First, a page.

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What's the Difference Between Various DNA Binding Dyes Used in qPCR and Real-Time PCR?

Two major types of chemistries may be utilized to detect the products of your qPCR cycles, each with particular advantages. Understanding the differences between the two will ensure you choose the most effective detection chemistry for the particular assay you are designing.


Detection of qPCR products may be achieved through the use of DNA binding fluorescent dyes. The dyes bind to any double-stranded DNA, which causes an increase in the intensity of their fluorescent emissions, as compared to their fluorescence in the unbound form.

As more PCR cycles are completed, copies of the original double-stranded DNA accumulate, allowing the dye to bind to additional double-stranded DNA. The fluorescence intensity continues to increase in proportion to the increase in the amount of PCR amplicons present.

DNA-binding dyes may be used for either singleplex or multiplex assays.


Using a DNA-binding dye for your assay has several advantages. Overall assay design is much simpler, as there is no need to synthesize a probe for each target. This often means lower costs, increased convenience and decreased preparation time. They are easier to use, and appropriate for a wide range of applications.


The major disadvantage to using a dye for your assay is the non-specific binding of the dye to any double-stranded products. Since the dye will bind to any double-stranded DNA sequence, false positives are a concern, along with increased levels of background noise relative to your signal detection. In addition, some dyes cannot be used at high concentrations, as the dye will redistribute during the melt curve analysis.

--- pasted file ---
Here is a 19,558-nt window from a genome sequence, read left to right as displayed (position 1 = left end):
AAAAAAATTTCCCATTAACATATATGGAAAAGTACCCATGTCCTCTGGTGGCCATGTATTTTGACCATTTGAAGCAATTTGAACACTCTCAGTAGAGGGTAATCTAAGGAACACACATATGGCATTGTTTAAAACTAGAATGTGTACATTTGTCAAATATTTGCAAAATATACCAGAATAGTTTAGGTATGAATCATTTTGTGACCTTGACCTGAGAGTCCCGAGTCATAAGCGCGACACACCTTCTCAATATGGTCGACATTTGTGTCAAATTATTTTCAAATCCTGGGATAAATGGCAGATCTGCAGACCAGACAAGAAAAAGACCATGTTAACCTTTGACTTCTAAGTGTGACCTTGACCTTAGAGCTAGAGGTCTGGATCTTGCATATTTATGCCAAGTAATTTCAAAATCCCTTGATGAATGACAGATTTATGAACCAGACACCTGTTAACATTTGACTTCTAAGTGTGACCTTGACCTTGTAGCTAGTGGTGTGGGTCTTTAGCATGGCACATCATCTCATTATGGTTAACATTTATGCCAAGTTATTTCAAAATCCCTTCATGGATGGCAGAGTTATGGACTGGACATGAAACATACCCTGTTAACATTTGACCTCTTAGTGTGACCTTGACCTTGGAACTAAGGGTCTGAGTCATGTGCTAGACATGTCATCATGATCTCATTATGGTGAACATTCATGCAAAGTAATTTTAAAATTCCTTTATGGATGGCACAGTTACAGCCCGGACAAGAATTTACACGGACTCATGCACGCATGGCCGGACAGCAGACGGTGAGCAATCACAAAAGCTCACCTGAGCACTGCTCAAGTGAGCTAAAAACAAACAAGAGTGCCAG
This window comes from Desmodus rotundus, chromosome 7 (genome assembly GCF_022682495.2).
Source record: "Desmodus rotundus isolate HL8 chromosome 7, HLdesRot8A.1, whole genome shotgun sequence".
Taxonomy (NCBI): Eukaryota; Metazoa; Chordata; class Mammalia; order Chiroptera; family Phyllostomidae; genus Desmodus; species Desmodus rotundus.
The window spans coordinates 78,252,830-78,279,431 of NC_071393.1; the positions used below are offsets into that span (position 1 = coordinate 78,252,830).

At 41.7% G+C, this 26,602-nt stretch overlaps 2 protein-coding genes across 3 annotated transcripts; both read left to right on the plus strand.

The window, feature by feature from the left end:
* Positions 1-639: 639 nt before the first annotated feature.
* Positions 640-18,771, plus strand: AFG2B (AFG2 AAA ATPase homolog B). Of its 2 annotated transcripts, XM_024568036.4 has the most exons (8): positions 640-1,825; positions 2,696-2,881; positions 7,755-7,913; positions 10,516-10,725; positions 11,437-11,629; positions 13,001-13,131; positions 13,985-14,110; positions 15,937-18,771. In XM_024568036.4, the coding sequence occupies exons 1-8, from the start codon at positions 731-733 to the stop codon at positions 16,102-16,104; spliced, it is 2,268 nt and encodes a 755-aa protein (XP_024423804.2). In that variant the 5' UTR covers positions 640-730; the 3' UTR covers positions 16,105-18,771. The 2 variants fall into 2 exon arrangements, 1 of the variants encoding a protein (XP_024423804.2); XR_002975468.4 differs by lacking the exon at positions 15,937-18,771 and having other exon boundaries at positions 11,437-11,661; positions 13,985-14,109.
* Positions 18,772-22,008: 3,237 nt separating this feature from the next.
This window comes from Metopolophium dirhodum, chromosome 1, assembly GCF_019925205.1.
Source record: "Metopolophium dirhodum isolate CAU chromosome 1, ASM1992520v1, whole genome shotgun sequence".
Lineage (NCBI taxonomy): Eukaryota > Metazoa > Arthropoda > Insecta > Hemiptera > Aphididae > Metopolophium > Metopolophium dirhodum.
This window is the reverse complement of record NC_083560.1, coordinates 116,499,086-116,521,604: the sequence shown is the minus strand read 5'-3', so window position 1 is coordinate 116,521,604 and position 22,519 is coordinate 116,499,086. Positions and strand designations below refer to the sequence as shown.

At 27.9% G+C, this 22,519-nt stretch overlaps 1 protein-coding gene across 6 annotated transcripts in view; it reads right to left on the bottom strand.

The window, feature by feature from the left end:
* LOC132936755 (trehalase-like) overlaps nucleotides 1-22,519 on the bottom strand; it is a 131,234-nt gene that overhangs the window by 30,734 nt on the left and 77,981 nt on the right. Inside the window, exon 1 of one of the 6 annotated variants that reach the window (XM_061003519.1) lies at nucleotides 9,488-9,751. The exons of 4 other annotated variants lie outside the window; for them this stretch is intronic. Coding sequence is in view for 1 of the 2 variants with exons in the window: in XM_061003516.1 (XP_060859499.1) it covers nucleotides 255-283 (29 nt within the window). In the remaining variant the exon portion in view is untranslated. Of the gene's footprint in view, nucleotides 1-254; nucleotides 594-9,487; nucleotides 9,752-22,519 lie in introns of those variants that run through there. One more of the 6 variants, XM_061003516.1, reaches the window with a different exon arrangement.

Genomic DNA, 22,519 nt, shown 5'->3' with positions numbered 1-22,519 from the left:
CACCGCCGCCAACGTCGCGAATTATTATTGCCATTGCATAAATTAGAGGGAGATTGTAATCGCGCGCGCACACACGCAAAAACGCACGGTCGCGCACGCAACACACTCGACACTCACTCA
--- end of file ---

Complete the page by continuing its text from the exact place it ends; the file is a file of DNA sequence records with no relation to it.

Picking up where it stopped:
Types of Dyes

SYBR Green

SYBR Green is the most commonly used fluorescent qPCR dye. It is a cyanine dye, and its high binding affinity for double-stranded DNA is due to the two positive charges it contains under typical PCR reaction conditions. After it is added to the sample, it binds by intercalating between the bases of the double-stranded DNA.

When the dye is bound to double-stranded DNA, blue light is absorbed by the complex and green light is emitted.


  • Low fluorescence
  • PCR inhibition at high concentrations
  • Favored binding to GC-rich regions

Next Generation Dyes [Chai Green, EvaGreen, LC Green]

Although SYBR Green continues to be the most commonly used fluorescent dye for qPCR, there are several other fluorescent dye options available. These alternate dyes can present many of the same advantages as SYBR Green, but with fewer of the corresponding limitations associated with SYBR Green.

Optimal dye concentrations for these dyes are higher than for SYBR Green, maximizing the PCR signal. Saturation of the double-stranded DNA binding sites eliminates the potential for dye “jumping” during your melt curve acquisition, which makes these dyes highly suitable for applications involving high resolution melt curve (HRM) analysis, such as mutation or polymorphism detection.


  • Lower PCR inhibition
  • Provide better results for melt curve analysis
  • Can be used at saturating concentrations
  • Greatly increased fluorescent intensity